Brent Hoberman, the British tech entrepreneur and financier (Lastminute.com, MyDeco.com, Made.com, Founders Forum etc.) has recently made a number of decisions that we couldn’t help but highlight on tech.eu as the new year is almost upon us.
Perhaps most importantly, Hoberman will be leaving PROfounders Capital, the London-based investment firm he set up in 2009 together with Michael Birch, Peter Dubens, Jonnie Goodwin, Rogan Angelini-Hurll and Sean Seton-Rogers.
Instead, Hoberman is raising a separate fund to invest smaller amounts in more startups. In a note on his LinkedIn profile, the entrepreneur and angel investor says he aims to inject £500,000 to £1.5 million into promising early-stage tech companies.
In a conversation with tech.eu, Hoberman declined to say who else is involved, who the backers are, and what the target size of the fund is, but he did say he’s been ramping up angel investments in startups (i.e. Maven, Onfido, etc.) – and seemingly wants to do a lot more of that.
Aside from the new seed fund, Hoberman is also going to focus on Founders Factory – not to be confused with US-based investment firm Founders Factory – which is described on its website as “part accelerator, part labs, part venture fund”.
From the Founders Factory website, we learn at least some of the people who are also in the mix: Henry Lane Fox, Jim Meyerle, David Hickson, Paul Egan and George Northcott.
All were previously associated with Hoberman in one way or another.
Aside from Founders Factory and the new seed fund, Hoberman will also remain involved in a number of other ventures, as chairman of Made.com, Founders Forum and startups such as SmartUp and Intros.at, and spend time evangelising Founders Forum For Good and the Founders Pledge.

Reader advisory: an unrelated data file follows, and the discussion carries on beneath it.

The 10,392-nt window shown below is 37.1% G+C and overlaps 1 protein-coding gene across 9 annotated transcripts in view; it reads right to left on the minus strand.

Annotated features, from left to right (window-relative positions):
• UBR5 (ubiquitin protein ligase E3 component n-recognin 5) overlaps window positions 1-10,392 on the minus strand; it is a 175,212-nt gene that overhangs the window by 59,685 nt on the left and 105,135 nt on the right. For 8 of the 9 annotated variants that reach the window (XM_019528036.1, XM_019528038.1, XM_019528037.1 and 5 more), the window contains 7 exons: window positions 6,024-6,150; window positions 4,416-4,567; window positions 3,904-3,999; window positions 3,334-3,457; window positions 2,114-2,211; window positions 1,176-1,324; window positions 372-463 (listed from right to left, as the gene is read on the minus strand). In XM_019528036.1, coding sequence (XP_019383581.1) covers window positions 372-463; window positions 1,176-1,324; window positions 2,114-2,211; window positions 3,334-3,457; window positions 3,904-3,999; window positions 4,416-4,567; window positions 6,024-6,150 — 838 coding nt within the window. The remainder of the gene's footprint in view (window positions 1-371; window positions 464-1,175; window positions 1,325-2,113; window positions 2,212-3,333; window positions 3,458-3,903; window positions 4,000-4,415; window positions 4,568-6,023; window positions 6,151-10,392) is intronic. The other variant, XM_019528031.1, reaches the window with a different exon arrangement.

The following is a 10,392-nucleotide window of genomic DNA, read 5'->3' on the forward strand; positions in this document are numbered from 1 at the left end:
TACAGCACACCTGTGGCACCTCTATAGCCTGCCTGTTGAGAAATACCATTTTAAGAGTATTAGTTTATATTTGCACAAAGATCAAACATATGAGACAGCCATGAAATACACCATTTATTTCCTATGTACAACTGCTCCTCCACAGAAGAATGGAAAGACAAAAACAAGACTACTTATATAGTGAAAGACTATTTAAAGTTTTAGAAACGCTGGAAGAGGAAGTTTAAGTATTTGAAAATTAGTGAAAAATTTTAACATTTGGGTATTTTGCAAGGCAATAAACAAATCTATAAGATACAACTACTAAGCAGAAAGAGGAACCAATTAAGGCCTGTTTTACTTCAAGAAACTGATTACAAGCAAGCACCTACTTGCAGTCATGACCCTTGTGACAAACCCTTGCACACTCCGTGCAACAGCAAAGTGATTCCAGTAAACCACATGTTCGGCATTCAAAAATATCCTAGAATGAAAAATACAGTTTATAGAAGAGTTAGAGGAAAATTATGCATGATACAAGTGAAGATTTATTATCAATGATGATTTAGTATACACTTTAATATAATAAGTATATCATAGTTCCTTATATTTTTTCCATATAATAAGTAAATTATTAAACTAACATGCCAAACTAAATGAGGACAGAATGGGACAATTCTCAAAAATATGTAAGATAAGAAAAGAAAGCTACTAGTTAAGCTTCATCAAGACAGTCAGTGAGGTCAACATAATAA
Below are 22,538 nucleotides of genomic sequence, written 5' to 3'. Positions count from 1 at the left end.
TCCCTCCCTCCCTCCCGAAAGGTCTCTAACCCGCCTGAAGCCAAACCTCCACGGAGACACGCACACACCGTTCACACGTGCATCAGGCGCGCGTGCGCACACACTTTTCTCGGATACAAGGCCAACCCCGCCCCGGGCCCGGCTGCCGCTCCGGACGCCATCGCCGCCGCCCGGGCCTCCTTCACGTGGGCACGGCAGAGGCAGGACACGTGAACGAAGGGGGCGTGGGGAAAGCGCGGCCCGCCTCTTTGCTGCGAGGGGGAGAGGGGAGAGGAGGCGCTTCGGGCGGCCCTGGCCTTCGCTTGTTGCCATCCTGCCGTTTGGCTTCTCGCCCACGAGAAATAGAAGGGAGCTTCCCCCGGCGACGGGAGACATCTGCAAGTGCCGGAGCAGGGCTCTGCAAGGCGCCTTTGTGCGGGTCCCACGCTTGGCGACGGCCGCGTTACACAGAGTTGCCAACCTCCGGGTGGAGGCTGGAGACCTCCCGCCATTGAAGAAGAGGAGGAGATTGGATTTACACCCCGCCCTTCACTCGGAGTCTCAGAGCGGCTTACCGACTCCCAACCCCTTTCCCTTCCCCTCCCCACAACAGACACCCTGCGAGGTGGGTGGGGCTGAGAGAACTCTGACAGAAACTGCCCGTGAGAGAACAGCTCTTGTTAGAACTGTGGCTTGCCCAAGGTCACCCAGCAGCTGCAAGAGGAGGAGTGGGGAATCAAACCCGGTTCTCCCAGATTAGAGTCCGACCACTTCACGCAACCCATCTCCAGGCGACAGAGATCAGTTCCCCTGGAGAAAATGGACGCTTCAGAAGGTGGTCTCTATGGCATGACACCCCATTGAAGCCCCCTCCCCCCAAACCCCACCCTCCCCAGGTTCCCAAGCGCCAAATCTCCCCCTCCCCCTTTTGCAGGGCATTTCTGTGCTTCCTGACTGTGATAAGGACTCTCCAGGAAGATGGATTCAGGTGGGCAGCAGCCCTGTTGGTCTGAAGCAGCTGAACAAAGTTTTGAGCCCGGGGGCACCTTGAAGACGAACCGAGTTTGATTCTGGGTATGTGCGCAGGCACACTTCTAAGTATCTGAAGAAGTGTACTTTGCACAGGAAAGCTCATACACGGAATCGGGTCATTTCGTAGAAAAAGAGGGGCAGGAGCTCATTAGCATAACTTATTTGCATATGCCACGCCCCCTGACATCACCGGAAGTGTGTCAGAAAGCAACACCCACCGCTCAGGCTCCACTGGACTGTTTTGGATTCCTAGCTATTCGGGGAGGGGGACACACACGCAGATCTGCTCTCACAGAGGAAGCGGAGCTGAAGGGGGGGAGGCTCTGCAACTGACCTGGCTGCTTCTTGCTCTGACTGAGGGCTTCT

Worth noting: After nine years on the Guardian Media Group’s board, Hoberman recently left to join the board of The Economist (from 1 January onwards) instead. Hoberman has also stepped down from the board of Shazam, though he will remain on the board of TalkTalk, and an advisory board member to LetterOne Technology (and the UK government).
And so it goes: even this close to the end of the year, we learn that there will be another professional investment firm making seed investments in European startups out of London. In the next few weeks, we’ll provide you with a full overview of the ever-changing European VC landscape, which has been one of the most interesting topics in 2015.
Top image credit: LeWeb / Flickr